Transsexual Transition at Work
Manage a Gender Change at Work
by Dan Woog
One transsexual employee was forbidden to use any bathroom at work for two years. Saddled with concerns about transitioning from male to female, she chose to use the restroom at a nearby gas station rather than fight.
Gender transition raises basic issues. "The big things are bathrooms and pronouns," says Denise Leclair, executive director of the International Foundation for Gender Education. How employers and colleagues deal with them are of major importance for transsexuals.
The umbrella term "transgender" includes female impersonators and cross-dressers. However, "transsexual" specifically refers to individuals whose gender identity does not match their sex at birth. "Transition" and "gender reassignment" include the process, involving hormones and surgery, through which a transsexual person changes gender.
Gender Identity: Beyond Sexual Orientation
Though many government antidiscrimination statutes include sexual orientation, gender identity and expression are generally not protected classes. Transgender people -- estimated at 2-3 percent of the population by the National Transgender Advocacy Coalition -- have only recently sought protection, so they enjoy fewer legal precedents than gays and lesbians.
However, things may be changing. According to the Human Rights Campaign's (HRC) "The State of the Workplace for Lesbian, Gay, Bisexual and Transgender Americans 2004" survey, 51 Fortune 500 companies included gender identity in their nondiscrimination statements as of December 31, 2004. This represents an 89 percent increase year-over-year.
An employee undergoing gender reassignment surgery should get help from a trained mentor, coach or gender therapist, says Sarah, president of the Tiffany Club. "Transitioning creates a visceral reaction in people, and you shouldn't do it alone."
Planning a Transition
The transitioning employee should work with the employer to help ensure that everyone, including managers and colleagues, feels comfortable. Leclair recommends telling supervisors or the human resources department two weeks before surgery. "People have active imaginations," she says. "They need time to digest the news -- but not too much time."
The employee can bring a letter from a therapist or social worker stating that transsexuality is a legitimate condition and transitioning proper treatment, Leclair says. The employee should also be familiar with company policy, including insurance coverage, and be ready to educate others about transsexuality. Open communication is important.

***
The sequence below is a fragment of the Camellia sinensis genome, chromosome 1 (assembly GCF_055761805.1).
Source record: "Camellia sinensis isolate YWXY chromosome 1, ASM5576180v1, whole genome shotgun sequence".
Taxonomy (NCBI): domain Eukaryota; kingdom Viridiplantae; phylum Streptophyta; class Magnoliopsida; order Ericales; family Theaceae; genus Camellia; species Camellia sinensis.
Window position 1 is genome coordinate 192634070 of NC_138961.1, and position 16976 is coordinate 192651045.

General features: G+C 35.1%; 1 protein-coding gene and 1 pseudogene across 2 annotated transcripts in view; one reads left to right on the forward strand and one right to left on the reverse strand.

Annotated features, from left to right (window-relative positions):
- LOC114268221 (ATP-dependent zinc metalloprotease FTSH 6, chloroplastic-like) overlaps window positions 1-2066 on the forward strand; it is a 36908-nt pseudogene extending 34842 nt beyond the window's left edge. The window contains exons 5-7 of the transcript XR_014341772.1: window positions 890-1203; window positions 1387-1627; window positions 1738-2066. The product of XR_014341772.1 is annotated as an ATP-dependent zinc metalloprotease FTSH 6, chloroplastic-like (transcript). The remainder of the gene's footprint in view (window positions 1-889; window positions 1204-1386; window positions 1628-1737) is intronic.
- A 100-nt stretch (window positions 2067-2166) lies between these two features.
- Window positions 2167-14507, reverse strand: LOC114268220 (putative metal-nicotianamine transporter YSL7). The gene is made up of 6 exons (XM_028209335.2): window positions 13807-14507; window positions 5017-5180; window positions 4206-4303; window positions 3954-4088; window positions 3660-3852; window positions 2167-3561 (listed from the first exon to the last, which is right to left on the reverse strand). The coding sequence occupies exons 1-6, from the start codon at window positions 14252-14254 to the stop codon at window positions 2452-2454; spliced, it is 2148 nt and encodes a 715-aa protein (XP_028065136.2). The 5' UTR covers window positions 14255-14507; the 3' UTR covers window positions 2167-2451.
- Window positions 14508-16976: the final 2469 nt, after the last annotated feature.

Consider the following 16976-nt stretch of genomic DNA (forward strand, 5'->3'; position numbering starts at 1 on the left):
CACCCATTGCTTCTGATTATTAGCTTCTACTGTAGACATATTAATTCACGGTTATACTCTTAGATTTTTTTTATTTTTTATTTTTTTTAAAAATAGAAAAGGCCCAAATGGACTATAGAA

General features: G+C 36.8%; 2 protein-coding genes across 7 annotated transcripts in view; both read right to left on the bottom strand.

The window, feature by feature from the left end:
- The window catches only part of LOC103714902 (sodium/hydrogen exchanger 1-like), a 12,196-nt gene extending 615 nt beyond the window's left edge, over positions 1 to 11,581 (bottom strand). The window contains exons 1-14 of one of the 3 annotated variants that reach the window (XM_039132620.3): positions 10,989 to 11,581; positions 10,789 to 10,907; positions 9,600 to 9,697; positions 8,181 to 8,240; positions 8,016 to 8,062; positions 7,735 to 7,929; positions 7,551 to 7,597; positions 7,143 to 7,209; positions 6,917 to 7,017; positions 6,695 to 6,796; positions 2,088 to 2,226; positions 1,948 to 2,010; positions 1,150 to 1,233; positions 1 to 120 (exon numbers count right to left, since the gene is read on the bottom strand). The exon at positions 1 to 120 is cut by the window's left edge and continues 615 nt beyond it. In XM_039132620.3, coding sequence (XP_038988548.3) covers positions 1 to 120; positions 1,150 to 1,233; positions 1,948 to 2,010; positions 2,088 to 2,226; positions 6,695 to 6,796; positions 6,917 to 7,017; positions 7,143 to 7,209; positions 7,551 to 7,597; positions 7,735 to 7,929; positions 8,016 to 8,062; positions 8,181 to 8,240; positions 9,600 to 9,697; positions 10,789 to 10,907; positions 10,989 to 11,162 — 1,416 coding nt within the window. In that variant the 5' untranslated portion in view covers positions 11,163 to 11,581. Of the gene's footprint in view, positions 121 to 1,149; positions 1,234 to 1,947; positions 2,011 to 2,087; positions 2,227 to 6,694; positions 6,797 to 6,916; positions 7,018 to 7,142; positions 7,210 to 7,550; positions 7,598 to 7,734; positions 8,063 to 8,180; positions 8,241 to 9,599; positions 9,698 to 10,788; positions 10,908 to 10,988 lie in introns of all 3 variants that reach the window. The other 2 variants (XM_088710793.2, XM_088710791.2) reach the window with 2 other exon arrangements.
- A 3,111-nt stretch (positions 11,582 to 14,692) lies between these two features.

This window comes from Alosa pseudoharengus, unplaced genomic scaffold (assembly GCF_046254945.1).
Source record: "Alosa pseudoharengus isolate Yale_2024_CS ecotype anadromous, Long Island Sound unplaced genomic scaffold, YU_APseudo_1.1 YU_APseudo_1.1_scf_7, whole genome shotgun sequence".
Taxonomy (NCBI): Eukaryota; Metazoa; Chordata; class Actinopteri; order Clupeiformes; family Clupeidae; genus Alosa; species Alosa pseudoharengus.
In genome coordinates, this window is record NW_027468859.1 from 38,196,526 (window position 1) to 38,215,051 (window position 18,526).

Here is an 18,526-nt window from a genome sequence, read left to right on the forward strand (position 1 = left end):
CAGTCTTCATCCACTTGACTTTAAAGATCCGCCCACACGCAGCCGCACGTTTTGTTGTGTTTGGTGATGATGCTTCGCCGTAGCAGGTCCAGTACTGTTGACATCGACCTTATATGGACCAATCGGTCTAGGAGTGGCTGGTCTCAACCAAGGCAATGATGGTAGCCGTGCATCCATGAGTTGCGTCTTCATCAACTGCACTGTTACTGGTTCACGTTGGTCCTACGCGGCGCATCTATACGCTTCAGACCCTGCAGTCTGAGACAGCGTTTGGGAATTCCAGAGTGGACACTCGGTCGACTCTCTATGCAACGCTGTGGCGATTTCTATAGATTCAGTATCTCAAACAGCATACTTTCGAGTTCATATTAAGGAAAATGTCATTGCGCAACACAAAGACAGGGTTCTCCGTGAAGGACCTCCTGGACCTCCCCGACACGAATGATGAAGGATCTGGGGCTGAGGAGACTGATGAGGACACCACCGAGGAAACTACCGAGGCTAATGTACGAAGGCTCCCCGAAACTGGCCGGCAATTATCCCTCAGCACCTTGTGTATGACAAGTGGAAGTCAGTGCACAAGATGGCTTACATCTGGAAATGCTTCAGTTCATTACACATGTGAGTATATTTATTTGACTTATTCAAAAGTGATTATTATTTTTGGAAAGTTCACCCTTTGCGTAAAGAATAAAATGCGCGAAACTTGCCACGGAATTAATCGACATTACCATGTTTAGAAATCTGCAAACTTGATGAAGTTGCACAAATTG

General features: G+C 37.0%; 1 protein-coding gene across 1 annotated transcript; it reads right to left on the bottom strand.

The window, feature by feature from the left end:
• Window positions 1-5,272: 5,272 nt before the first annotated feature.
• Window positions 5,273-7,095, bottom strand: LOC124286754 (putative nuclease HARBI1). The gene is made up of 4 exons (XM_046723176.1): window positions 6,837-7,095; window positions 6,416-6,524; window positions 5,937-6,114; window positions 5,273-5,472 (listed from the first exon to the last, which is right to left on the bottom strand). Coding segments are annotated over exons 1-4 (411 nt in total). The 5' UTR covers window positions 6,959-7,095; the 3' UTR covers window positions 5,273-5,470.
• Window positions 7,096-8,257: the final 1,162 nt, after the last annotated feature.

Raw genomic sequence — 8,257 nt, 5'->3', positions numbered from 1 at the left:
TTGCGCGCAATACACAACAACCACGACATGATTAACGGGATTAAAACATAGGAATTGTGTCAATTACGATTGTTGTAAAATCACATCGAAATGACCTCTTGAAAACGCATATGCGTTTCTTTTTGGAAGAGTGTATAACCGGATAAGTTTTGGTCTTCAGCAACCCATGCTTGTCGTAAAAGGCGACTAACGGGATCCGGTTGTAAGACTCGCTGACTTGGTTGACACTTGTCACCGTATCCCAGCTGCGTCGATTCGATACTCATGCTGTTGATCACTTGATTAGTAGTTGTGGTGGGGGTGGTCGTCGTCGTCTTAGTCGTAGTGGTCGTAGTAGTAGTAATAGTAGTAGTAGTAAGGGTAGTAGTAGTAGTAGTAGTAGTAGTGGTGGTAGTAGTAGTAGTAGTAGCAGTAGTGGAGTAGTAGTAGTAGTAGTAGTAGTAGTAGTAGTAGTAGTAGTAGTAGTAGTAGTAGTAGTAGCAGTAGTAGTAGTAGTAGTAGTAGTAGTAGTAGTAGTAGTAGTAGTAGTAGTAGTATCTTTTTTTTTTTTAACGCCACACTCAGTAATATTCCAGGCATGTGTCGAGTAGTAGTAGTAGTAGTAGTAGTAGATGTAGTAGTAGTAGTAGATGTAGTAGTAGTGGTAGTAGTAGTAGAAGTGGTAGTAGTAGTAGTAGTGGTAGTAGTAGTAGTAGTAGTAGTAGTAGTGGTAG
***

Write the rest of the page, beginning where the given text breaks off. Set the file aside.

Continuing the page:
"Initiate the conversation with a clear idea of what you want," Leclair says. Sarah adds, "Reach full agreement about what will change after transition -- job functions, tasks, etcetera -- and what won't." Leclair says major unions have good records on transgender issues and can help.
While the old conventional wisdom of quitting no longer applies, Leclair suggests switching to a new division or taking a different assignment might give colleagues time to adjust -- and the person transitioning time to refine his or her presentation to the world.
A transitioning employee needs a backup plan that includes financial coverage. Leclair says 50 percent of transsexuals lose their jobs; that figure was once 90 percent. Among the casualties: Sarah, whose job performance ratings plummeted after gender reassignment surgery.
Setting the Tone
When a transsexual employee announces transition plans, managers should set a tone of respect and nonharassment. According to the National Transgender Advocacy Coalition, one company sent employees a memo that stated: "While this is an extremely personal matter, XYZ has asked us to share this information with coworkers to avoid any misunderstandings, and hopefully allay any concerns. We realize that different people may have different reactions, but we wish to support XYZ as much as possible." The memo noted the employee's new female name and urged anyone with questions to contact the vice president of human resources.
But don't expect instant understanding and acceptance, Leclair says. "The person transitioning can't be overly sensitive," she adds. "People are used to interacting with you one way. It takes a lot of energy to switch. Be patient. If people get the name right most of the time, it shows they're working at it."
Transsexuals just want to be treated like other employees, Leclair says. "If a workplace is understanding and nondiscriminatory, chances are its transgendered employees will be very hardworking and loyal," she adds. "They know every employer is not like that."
About the Bathroom
After two years, the employee using a gas station bathroom persuaded her company to turn a janitor's closet into a single-use restroom. Leclair terms that solution "silly and expensive." "Most places already have a handicap or single-stall bathroom that can be used," Leclair says. "I understand the problem: People fear transgendered people because they don't know them, but we're just like everyone else."